News from the courts
No remarkable news from the CJEU and ECtHR.
Rule of law report 2022, Country chapter Poland:
The report expressed serious concerns regarding the independence of the Polish judiciary (in particular, the perpetuating irregularities in the appointment of judges in Poland, as well as the separation of the roles of the justice minister and prosecutor general). Whereas the implementation of the anti-corruption program was finished, essential parts remained uncompleted, and concerns and risks of corruption remain. Media freedom and pluralism deteriorated, causing the EC to urge the polish government to ensure a fair way to decide on operating licences for media. Issues on checks and balances also continue, which are to be resolved.
Despite these rule of law concerns, the EC gave green light to the 35 billion euro recovery plan for Poland in June, provided that the Polish government meets certain conditions (“milestones”) to ensure an independent judiciary in Poland (on that note, see Politico article on controversial Polish judge). Whereas the Polish government has meanwhile adopted a law abolishing the controversial disciplinary chamber for judges, commissioners Jourova and Reynders as well as MEPs have deemed it insufficient to meet the milestones as Polish law lacks safeguards against the penalization of judges and the distribution of public funds is increasingly politicized (see EU Observer; EU Observer).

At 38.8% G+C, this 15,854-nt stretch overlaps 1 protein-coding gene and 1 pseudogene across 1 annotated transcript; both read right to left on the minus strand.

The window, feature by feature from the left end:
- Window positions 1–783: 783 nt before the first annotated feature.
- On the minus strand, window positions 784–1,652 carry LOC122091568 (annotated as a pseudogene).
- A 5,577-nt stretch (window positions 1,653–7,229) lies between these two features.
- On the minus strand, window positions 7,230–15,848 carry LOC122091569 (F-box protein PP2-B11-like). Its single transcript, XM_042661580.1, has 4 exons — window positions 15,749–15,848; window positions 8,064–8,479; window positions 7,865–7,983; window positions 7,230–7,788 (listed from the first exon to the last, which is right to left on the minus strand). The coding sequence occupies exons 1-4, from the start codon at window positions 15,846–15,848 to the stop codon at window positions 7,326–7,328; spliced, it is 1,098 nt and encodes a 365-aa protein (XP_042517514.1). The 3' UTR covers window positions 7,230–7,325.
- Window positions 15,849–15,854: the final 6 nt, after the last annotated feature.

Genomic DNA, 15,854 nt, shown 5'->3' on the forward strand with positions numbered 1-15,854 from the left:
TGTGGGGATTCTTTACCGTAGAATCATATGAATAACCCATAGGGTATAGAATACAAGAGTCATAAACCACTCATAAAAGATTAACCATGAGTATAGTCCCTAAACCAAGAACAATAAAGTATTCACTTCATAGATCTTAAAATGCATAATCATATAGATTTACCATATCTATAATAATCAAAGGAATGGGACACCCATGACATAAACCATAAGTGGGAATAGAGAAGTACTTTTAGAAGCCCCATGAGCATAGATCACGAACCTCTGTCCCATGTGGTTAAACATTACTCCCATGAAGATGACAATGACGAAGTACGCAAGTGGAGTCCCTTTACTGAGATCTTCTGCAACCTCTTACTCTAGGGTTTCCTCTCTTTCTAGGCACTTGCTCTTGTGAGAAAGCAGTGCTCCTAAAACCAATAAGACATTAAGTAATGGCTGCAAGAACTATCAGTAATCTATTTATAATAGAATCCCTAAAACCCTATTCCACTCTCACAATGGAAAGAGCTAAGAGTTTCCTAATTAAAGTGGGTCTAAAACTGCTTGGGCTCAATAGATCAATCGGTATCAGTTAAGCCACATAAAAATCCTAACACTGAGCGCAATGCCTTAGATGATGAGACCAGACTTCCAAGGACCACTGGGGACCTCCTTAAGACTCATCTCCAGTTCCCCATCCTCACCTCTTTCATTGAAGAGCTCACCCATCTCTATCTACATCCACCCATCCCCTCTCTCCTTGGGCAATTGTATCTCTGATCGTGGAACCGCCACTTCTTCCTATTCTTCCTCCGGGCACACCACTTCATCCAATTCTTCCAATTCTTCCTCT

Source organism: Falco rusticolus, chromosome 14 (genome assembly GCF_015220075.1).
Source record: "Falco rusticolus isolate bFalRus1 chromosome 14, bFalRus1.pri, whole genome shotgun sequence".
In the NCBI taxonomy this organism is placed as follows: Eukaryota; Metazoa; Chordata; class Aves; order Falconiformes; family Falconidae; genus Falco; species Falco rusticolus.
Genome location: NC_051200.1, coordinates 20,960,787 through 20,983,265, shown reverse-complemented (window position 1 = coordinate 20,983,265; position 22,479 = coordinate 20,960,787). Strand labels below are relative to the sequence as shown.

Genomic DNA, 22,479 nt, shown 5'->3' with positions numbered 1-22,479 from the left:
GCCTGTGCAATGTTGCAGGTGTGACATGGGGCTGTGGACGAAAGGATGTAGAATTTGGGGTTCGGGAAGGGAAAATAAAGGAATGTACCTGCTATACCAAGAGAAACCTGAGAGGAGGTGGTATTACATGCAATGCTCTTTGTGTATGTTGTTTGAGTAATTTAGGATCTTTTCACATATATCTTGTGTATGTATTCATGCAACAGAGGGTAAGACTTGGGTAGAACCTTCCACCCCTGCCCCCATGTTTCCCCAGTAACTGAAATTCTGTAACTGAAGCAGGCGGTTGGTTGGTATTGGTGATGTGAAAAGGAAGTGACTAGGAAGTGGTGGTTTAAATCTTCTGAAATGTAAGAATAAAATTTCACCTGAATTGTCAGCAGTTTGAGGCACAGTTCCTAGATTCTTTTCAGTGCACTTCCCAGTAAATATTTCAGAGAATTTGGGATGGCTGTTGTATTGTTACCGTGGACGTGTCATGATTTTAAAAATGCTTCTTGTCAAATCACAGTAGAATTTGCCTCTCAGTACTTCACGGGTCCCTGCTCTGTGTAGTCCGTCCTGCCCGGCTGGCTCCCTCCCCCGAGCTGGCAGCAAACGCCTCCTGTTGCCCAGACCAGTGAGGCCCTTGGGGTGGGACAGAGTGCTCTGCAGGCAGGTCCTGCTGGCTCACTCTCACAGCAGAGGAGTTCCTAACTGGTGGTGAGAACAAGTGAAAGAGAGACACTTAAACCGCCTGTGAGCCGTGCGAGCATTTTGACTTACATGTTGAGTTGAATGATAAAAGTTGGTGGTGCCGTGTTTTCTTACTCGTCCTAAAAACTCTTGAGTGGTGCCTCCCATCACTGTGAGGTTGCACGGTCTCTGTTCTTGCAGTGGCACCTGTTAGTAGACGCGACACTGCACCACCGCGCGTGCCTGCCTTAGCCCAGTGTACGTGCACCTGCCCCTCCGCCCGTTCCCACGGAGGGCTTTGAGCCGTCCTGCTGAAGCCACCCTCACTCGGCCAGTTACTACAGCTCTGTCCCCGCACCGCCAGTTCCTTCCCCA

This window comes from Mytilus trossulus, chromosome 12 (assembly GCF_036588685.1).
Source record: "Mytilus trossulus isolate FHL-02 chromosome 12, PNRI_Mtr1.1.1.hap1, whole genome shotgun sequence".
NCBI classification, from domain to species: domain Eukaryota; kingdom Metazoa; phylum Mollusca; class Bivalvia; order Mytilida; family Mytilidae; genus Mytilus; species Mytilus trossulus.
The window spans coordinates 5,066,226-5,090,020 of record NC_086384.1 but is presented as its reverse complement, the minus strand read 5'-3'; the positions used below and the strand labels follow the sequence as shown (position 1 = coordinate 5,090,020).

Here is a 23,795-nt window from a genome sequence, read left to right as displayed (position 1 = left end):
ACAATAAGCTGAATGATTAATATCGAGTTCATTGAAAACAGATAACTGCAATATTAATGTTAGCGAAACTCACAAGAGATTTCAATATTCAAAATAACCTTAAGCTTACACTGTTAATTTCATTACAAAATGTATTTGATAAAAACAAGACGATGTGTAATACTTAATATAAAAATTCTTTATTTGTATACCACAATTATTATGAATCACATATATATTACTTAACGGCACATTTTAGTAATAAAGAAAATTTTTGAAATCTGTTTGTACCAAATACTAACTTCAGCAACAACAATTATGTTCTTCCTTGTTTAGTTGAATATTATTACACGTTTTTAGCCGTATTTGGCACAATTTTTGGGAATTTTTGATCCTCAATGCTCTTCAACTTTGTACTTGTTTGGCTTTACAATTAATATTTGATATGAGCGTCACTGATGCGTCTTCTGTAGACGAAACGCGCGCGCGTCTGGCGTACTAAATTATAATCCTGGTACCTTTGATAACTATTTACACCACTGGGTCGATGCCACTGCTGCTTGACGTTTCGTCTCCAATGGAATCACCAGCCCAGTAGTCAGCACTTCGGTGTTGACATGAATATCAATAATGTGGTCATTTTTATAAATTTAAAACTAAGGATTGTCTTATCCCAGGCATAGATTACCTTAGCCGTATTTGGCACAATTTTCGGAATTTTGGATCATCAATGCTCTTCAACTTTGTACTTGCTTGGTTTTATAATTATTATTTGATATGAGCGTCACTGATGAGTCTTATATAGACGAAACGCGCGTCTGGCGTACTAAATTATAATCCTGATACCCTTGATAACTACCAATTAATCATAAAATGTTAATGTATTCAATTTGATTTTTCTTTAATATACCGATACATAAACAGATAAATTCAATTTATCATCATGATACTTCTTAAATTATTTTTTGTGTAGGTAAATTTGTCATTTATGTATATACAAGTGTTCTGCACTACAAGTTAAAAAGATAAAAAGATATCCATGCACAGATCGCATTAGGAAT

Rule of law report 2022, Country chapter Hungary:
The report expressed ongoing concerns over corruption risking “clientelism, favouritism and nepotism in high-level public administration”, while the anti-corruption strategy has been postponed. The EC also raised concerns regarding the lack of judicial independence (which remains “unaddressed”), urging the Hungarian government to strengthen the role of the National Judicial Council and rules for the judicial appointments of Hungary’s Supreme Court. The system of checks and balances should be improved, as well as the media freedom and pluralism (as the independent public media is under threat).